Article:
Another feature is the extremely rapid curing of the product after the catalyst is added with no deleterious effects such as cracking or bubbling.
Still another feature is that adherent and rigid characteristics of the product facilitate patching a portion of a landing mat of the product of spraying additional layers of the product on used portions of a mat, including those portions that are mostly charred.
A preferred composition that has been successfully tested consists of the following ingredients according to weight:
Percent Chlorinated polyester resin 56.00 Granular boric acid 32.00 Antimony trioxide powder 5.50 Glass fiber 5.00
Methyl ethyl ketone peroxide (MEKP) (60% solution in dimethyl phthalate) 1.50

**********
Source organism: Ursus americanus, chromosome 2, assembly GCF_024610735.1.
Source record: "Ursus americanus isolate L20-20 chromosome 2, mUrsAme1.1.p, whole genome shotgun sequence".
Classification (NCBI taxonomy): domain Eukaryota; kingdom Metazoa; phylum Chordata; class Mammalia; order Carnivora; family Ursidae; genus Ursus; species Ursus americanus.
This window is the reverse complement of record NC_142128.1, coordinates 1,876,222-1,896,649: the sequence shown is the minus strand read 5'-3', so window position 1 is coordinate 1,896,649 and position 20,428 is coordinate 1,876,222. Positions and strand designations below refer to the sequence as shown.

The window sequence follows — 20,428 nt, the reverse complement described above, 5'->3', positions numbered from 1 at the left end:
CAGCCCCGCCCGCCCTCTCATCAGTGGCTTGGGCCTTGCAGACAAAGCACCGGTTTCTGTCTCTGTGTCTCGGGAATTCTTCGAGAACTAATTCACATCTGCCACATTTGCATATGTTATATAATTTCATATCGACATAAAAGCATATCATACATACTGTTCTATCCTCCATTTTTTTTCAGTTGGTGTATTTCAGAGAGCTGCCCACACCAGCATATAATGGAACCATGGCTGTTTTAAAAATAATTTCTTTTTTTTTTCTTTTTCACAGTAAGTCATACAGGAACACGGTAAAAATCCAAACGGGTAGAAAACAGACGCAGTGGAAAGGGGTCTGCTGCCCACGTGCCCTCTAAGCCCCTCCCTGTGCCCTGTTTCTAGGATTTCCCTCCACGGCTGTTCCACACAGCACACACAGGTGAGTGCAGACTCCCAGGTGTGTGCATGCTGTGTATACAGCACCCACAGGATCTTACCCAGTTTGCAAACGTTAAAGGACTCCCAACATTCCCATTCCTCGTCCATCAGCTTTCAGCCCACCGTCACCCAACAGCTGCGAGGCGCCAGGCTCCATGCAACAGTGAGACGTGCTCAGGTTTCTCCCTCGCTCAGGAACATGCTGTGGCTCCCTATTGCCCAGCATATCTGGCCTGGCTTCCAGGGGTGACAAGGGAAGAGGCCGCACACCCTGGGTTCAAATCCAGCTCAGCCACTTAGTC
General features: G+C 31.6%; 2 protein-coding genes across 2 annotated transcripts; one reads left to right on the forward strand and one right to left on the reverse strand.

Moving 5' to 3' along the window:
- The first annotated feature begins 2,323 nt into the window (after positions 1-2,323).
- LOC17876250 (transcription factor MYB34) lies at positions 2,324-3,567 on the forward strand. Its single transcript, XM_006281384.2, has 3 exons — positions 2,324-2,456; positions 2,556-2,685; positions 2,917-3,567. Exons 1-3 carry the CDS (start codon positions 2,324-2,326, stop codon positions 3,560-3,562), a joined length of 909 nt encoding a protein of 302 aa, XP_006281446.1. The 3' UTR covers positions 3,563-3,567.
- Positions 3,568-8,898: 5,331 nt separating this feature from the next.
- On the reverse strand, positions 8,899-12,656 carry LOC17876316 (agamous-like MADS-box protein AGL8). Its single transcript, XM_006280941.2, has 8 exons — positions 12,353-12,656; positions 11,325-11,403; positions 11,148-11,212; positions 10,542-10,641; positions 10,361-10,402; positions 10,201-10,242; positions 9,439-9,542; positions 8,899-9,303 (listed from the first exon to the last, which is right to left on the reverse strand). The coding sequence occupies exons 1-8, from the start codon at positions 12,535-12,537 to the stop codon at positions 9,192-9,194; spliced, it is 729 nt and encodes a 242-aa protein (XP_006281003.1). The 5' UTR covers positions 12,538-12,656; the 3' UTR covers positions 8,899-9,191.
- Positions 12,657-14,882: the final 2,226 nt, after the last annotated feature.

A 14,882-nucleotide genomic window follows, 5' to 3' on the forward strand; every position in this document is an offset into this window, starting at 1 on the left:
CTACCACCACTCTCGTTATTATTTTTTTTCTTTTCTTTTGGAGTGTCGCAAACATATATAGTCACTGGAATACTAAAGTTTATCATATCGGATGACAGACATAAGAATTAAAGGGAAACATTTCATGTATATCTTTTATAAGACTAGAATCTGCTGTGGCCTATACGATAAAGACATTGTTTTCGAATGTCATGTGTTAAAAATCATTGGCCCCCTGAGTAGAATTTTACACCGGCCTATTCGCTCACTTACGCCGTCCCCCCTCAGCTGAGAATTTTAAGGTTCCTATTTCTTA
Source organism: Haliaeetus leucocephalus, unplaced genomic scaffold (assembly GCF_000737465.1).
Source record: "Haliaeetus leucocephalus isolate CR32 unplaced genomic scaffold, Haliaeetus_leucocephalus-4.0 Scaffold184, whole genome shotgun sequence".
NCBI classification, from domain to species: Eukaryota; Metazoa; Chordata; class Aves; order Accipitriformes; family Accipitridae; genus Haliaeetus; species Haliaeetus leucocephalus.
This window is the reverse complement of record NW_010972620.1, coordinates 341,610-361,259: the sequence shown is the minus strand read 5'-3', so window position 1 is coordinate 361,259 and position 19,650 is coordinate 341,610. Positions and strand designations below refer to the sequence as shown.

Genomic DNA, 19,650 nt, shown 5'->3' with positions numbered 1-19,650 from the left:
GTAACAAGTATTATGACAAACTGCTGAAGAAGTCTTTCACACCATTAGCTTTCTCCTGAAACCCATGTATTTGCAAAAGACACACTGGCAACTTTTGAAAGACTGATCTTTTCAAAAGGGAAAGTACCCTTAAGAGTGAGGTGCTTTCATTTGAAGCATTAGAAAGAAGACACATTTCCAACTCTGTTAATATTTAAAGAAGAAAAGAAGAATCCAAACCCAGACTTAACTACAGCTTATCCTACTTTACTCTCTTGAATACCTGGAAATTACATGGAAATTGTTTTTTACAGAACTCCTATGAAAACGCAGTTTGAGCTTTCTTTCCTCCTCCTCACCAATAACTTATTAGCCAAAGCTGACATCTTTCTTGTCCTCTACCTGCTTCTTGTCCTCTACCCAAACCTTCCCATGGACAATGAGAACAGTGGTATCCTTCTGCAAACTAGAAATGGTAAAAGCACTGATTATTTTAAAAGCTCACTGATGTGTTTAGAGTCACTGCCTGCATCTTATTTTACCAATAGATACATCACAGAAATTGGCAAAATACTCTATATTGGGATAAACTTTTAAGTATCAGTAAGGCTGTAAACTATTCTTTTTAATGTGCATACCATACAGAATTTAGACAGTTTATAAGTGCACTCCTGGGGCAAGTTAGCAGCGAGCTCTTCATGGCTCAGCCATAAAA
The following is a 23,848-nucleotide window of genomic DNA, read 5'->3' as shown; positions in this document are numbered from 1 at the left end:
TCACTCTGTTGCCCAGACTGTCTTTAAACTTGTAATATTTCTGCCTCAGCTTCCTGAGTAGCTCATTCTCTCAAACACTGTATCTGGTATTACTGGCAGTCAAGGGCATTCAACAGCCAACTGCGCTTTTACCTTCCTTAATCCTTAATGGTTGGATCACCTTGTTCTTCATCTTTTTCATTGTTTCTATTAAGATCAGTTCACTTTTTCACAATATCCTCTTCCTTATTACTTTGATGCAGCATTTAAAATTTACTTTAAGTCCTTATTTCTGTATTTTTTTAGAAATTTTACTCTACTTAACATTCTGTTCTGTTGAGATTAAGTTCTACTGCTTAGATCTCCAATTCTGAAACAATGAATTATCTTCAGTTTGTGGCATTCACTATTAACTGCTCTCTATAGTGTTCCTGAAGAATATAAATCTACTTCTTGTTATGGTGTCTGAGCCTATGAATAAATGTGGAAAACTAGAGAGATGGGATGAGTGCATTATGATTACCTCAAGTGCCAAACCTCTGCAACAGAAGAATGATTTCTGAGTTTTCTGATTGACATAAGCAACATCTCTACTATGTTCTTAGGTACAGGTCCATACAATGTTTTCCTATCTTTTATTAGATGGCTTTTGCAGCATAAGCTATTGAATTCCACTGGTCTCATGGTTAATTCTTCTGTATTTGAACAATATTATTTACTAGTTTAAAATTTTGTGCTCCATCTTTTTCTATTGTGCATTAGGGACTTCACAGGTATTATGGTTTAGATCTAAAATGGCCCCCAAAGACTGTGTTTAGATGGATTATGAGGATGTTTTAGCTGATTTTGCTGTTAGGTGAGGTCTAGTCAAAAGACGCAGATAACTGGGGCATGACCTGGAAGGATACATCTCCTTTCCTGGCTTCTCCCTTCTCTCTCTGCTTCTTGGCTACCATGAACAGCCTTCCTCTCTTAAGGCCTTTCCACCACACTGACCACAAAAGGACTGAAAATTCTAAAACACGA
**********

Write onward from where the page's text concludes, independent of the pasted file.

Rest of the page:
The proportions of the ingredients may be varied and still provide a satisfactory mixture with different viscosities and slightly different ablative characteristics. The proportion of boric acid can be varied from 25% to 40%; the antimony trioxide from 3% to the glass fiber, from 3% to and the MEKP from 0.3% to 3%. An exemplary chlorinated polyester resin is sold under the trade name Hetron 353 by Hooker Chemical Corportation, Durez Plastics Division, North Tonowanda, N.Y. Hetron 353 is a styrenated, ethylene glycol-chlorendic aoid-fumarate type polyester resin containing pyrogenic silica as a thixotropic agent and cobalt naphthenate as an accelerator.
Boric acid particles are dispersed throughout the material. When the composition is set, the particles are firmly encapsulated within the resin to protect the particles from weathering. The setting time may be as short as 10 minutes and the compound can be exposed to intense heat within one-half to four hours after its application. The rapid curing does not have deleterious effects on the product because exothermic heat is absorbed by the filler.